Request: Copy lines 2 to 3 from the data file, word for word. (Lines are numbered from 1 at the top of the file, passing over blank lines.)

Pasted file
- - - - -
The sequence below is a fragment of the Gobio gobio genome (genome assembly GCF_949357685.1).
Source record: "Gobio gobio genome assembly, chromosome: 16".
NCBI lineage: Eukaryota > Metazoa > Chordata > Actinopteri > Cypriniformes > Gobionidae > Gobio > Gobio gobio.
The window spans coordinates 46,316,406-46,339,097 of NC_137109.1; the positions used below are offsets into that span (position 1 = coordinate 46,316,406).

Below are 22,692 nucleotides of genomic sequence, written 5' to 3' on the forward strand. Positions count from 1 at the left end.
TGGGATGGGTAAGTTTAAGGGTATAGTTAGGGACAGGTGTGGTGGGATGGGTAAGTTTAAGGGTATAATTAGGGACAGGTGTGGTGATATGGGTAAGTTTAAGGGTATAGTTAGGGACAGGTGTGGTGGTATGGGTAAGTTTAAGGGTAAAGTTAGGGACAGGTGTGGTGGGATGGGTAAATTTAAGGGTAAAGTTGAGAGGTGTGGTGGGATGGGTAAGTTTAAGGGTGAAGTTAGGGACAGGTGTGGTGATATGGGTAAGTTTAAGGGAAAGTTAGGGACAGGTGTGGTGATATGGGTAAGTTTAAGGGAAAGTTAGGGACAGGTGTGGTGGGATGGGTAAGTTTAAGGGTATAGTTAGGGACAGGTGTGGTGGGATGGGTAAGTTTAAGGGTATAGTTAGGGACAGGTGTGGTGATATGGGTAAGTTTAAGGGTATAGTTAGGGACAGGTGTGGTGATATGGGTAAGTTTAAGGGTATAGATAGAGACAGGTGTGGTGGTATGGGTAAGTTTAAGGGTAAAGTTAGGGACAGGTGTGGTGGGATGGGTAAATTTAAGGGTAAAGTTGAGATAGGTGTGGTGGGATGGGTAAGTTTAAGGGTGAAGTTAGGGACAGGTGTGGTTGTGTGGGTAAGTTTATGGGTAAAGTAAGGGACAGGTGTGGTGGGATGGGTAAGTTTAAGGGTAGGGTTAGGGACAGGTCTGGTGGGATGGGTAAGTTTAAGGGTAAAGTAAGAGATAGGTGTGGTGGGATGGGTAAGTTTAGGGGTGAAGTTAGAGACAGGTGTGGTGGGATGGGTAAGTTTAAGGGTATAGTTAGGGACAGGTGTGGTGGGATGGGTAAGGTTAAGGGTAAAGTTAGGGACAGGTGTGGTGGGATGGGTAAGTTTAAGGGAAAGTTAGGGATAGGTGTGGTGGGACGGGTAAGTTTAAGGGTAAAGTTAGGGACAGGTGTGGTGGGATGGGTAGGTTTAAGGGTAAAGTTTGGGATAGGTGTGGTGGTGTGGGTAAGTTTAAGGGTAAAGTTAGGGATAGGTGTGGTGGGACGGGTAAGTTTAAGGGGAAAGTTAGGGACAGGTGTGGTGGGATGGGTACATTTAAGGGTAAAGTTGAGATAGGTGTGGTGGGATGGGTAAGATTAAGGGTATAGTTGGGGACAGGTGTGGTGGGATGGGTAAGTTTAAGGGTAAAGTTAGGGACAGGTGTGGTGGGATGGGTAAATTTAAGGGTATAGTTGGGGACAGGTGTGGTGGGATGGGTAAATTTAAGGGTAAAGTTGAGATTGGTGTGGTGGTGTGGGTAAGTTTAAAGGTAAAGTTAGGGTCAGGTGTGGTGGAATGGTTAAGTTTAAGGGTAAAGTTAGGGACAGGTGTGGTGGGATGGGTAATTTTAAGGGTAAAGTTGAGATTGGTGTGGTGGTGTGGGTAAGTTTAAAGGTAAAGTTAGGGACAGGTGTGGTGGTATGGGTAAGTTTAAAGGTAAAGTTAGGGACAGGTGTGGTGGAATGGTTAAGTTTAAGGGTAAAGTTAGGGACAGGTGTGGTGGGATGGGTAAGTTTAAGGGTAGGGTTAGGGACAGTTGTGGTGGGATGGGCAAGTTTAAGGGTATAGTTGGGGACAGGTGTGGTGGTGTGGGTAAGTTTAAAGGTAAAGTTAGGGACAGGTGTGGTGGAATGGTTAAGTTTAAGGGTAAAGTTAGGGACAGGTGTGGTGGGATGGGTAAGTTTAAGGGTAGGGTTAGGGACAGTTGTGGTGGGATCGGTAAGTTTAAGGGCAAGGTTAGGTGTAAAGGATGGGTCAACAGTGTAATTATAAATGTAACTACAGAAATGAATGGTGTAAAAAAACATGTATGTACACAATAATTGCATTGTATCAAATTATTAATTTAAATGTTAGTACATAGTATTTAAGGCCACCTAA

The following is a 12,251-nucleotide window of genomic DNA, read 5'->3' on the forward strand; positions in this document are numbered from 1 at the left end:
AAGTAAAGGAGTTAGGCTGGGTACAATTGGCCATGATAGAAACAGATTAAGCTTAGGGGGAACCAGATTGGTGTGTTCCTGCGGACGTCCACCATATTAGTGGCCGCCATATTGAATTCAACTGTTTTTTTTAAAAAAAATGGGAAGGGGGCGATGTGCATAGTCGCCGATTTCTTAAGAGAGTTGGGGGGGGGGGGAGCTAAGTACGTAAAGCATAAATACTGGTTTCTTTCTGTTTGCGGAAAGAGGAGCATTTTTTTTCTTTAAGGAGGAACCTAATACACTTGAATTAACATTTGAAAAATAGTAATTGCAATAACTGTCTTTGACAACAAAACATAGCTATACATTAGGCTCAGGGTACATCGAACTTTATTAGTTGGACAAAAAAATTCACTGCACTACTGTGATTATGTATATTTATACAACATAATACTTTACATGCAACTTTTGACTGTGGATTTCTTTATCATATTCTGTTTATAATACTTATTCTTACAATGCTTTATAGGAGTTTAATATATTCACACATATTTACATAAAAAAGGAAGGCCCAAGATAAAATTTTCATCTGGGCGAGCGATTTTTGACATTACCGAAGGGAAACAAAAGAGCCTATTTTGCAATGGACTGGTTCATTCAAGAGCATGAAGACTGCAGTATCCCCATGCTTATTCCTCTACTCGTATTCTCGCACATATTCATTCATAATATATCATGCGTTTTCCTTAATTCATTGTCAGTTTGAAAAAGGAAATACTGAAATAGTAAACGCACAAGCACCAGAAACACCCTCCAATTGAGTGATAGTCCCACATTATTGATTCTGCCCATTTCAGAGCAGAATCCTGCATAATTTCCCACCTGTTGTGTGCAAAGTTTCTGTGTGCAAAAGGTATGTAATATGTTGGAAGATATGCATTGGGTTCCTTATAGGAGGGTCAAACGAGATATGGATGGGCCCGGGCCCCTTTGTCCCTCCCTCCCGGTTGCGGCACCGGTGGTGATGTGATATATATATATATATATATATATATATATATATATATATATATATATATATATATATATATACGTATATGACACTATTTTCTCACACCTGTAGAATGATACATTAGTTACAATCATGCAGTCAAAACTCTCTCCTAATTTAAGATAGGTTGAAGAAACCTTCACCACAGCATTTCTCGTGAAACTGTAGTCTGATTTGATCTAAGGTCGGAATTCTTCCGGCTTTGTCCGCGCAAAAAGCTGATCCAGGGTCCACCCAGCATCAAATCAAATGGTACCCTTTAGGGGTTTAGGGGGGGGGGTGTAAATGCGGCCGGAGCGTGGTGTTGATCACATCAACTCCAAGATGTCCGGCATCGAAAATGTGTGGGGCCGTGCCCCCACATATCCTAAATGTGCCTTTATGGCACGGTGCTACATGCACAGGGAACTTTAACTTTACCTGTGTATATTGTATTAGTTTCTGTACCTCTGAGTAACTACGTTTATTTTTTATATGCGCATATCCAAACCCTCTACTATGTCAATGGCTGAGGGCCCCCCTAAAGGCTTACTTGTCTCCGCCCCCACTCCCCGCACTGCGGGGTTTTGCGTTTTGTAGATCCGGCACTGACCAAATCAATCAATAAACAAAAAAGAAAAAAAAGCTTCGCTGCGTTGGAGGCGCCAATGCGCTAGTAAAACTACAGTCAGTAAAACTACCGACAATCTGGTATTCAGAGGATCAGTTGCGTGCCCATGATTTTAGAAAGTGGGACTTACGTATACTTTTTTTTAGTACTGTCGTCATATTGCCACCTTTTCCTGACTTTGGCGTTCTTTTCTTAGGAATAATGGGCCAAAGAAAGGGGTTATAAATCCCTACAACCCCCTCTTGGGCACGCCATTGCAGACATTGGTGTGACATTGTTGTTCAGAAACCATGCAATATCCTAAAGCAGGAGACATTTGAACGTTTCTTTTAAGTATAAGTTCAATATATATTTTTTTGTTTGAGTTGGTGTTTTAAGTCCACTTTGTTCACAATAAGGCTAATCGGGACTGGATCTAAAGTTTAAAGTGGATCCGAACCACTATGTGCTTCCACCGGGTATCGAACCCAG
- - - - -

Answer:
Source record: "Gobio gobio genome assembly, chromosome: 16".
NCBI lineage: Eukaryota > Metazoa > Chordata > Actinopteri > Cypriniformes > Gobionidae > Gobio > Gobio gobio.